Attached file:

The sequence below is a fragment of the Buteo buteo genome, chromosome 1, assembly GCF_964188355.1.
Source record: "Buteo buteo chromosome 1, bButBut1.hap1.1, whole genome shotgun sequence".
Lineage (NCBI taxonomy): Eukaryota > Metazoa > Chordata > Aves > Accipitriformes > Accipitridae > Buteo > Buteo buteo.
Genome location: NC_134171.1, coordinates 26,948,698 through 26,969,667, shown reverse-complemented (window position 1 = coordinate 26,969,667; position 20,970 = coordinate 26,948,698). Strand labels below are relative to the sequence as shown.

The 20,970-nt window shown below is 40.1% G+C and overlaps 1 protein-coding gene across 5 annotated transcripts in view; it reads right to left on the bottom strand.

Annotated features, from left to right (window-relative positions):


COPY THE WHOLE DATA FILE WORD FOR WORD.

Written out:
The sequence below is a fragment of the Buteo buteo genome, chromosome 1, assembly GCF_964188355.1.
Source record: "Buteo buteo chromosome 1, bButBut1.hap1.1, whole genome shotgun sequence".
Lineage (NCBI taxonomy): Eukaryota > Metazoa > Chordata > Aves > Accipitriformes > Accipitridae > Buteo > Buteo buteo.
Genome location: NC_134171.1, coordinates 26,948,698 through 26,969,667, shown reverse-complemented (window position 1 = coordinate 26,969,667; position 20,970 = coordinate 26,948,698). Strand labels below are relative to the sequence as shown.

The 20,970-nt window shown below is 40.1% G+C and overlaps 1 protein-coding gene across 5 annotated transcripts in view; it reads right to left on the bottom strand.

Annotated features, from left to right (window-relative positions):